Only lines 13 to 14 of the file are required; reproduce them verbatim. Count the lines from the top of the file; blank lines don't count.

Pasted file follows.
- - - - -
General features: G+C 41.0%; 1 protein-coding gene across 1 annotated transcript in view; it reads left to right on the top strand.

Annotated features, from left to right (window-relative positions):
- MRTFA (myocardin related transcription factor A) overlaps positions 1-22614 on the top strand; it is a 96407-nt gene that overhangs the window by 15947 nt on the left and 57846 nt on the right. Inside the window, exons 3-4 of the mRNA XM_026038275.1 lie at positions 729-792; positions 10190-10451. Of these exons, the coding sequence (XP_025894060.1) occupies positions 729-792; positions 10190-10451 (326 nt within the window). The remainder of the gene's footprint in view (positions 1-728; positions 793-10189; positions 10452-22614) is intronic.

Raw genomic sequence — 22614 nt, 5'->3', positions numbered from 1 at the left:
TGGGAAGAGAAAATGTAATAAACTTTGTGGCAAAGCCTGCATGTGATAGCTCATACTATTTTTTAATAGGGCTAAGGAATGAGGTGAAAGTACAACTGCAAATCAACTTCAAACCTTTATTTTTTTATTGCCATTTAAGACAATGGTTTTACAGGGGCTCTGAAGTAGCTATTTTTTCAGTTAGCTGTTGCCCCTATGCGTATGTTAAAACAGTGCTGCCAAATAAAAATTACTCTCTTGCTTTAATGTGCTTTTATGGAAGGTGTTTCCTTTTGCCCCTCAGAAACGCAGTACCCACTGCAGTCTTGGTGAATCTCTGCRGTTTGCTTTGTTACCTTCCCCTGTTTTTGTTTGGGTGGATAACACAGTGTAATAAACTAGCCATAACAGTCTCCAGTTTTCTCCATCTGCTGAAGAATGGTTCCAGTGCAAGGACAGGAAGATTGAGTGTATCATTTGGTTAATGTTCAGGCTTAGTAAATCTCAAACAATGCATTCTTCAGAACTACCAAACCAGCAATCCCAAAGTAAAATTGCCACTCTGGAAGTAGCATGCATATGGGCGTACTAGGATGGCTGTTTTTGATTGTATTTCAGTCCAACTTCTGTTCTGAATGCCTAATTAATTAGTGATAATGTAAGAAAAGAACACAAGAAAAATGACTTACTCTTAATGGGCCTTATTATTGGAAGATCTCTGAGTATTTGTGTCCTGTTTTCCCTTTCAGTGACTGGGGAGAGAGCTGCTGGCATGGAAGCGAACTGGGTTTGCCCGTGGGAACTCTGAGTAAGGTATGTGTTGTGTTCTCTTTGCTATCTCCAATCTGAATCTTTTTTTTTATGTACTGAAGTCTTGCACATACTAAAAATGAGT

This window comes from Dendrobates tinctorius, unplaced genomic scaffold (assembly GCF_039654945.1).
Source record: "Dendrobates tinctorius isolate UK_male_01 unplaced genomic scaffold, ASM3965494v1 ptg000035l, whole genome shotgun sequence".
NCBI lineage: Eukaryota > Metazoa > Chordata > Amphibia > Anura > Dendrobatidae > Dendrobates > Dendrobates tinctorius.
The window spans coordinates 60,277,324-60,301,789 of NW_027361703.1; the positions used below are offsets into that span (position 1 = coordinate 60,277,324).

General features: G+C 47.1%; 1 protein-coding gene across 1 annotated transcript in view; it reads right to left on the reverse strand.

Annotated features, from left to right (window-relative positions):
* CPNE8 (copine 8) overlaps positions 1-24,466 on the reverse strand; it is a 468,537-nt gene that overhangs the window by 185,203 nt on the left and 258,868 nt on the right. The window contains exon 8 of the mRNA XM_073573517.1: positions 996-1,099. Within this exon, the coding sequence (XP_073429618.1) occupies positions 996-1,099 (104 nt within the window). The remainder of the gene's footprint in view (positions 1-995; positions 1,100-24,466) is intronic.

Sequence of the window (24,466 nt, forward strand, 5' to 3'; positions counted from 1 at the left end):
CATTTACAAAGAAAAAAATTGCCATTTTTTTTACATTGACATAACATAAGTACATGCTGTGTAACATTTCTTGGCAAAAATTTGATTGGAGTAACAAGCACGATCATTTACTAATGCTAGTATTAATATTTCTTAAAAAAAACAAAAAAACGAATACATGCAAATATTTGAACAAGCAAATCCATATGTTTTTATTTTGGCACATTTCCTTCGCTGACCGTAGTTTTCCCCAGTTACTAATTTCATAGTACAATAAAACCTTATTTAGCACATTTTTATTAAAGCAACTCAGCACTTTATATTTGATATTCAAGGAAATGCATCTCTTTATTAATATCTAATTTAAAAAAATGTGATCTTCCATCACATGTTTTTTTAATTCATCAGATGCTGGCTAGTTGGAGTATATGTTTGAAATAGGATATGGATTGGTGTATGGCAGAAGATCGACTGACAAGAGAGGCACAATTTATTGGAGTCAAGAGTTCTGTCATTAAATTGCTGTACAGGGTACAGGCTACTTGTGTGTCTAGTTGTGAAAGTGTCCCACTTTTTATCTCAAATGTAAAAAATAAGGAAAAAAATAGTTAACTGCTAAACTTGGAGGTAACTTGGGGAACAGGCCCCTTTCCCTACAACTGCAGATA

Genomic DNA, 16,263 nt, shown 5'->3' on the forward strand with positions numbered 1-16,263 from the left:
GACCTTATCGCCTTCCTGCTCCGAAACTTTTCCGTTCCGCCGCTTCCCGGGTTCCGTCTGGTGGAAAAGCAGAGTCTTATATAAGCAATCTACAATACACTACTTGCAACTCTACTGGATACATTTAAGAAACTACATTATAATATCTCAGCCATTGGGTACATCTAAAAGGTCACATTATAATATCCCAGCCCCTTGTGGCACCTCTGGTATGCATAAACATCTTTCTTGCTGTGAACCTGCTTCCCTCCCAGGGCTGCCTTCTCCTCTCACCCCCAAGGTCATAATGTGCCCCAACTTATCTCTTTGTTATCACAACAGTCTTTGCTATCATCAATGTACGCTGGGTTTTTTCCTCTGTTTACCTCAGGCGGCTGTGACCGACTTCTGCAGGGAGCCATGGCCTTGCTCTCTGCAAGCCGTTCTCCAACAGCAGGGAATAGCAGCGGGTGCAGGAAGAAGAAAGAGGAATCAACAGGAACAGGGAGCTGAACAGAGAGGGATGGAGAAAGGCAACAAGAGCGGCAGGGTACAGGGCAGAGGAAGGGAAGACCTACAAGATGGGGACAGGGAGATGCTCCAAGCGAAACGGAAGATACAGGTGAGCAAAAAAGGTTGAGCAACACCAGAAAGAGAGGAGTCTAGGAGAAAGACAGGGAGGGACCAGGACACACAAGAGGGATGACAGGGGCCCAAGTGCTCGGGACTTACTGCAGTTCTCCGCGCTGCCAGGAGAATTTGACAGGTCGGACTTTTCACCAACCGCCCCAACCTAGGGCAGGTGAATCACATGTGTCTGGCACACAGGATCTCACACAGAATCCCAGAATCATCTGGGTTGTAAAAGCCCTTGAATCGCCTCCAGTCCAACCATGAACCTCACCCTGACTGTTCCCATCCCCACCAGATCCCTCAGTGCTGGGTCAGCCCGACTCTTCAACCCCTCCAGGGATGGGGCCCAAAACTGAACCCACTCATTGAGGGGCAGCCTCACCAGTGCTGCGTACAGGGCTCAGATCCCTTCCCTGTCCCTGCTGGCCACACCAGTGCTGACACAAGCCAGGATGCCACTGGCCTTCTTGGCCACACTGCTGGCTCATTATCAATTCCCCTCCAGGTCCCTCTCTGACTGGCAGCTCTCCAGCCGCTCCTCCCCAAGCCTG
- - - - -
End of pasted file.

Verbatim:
Sequence of the window (24,466 nt, forward strand, 5' to 3'; positions counted from 1 at the left end):
CATTTACAAAGAAAAAAATTGCCATTTTTTTTACATTGACATAACATAAGTACATGCTGTGTAACATTTCTTGGCAAAAATTTGATTGGAGTAACAAGCACGATCATTTACTAATGCTAGTATTAATATTTCTTAAAAAAAACAAAAAAACGAATACATGCAAATATTTGAACAAGCAAATCCATATGTTTTTATTTTGGCACATTTCCTTCGCTGACCGTAGTTTTCCCCAGTTACTAATTTCATAGTACAATAAAACCTTATTTAGCACATTTTTATTAAAGCAACTCAGCACTTTATATTTGATATTCAAGGAAATGCATCTCTTTATTAATATCTAATTTAAAAAAATGTGATCTTCCATCACATGTTTTTTTAATTCATCAGATGCTGGCTAGTTGGAGTATATGTTTGAAATAGGATATGGATTGGTGTATGGCAGAAGATCGACTGACAAGAGAGGCACAATTTATTGGAGTCAAGAGTTCTGTCATTAAATTGCTGTACAGGGTACAGGCTACTTGTGTGTCTAGTTGTGAAAGTGTCCCACTTTTTATCTCAAATGTAAAAAATAAGGAAAAAAATAGTTAACTGCTAAACTTGGAGGTAACTTGGGGAACAGGCCCCTTTCCCTACAACTGCAGATA